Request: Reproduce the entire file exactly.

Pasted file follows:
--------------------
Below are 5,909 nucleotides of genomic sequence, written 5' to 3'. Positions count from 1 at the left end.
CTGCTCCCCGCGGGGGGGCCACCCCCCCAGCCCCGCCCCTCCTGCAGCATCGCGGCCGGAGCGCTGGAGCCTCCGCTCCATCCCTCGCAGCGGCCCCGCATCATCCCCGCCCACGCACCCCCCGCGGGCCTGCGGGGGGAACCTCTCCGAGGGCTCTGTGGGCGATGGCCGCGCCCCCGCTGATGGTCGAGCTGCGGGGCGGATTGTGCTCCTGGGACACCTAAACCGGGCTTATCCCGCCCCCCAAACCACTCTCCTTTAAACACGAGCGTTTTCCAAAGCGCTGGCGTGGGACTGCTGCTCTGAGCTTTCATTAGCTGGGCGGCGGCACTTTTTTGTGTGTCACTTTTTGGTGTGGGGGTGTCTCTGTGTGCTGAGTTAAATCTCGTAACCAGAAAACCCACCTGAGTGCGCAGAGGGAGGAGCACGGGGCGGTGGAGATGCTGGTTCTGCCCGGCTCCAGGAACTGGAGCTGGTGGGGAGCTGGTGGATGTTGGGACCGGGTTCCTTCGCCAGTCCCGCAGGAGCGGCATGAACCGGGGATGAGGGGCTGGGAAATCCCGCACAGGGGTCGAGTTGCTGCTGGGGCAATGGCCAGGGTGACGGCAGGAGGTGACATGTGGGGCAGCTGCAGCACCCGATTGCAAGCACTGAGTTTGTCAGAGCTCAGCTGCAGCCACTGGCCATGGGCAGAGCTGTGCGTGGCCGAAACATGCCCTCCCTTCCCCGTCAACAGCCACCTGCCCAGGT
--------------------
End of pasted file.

Below are 5,909 nucleotides of genomic sequence, written 5' to 3'. Positions count from 1 at the left end.
CTGCTCCCCGCGGGGGGGCCACCCCCCCAGCCCCGCCCCTCCTGCAGCATCGCGGCCGGAGCGCTGGAGCCTCCGCTCCATCCCTCGCAGCGGCCCCGCATCATCCCCGCCCACGCACCCCCCGCGGGCCTGCGGGGGGAACCTCTCCGAGGGCTCTGTGGGCGATGGCCGCGCCCCCGCTGATGGTCGAGCTGCGGGGCGGATTGTGCTCCTGGGACACCTAAACCGGGCTTATCCCGCCCCCCAAACCACTCTCCTTTAAACACGAGCGTTTTCCAAAGCGCTGGCGTGGGACTGCTGCTCTGAGCTTTCATTAGCTGGGCGGCGGCACTTTTTTGTGTGTCACTTTTTGGTGTGGGGGTGTCTCTGTGTGCTGAGTTAAATCTCGTAACCAGAAAACCCACCTGAGTGCGCAGAGGGAGGAGCACGGGGCGGTGGAGATGCTGGTTCTGCCCGGCTCCAGGAACTGGAGCTGGTGGGGAGCTGGTGGATGTTGGGACCGGGTTCCTTCGCCAGTCCCGCAGGAGCGGCATGAACCGGGGATGAGGGGCTGGGAAATCCCGCACAGGGGTCGAGTTGCTGCTGGGGCAATGGCCAGGGTGACGGCAGGAGGTGACATGTGGGGCAGCTGCAGCACCCGATTGCAAGCACTGAGTTTGTCAGAGCTCAGCTGCAGCCACTGGCCATGGGCAGAGCTGTGCGTGGCCGAAACATGCCCTCCCTTCCCCGTCAACAGCCACCTGCCCAGGT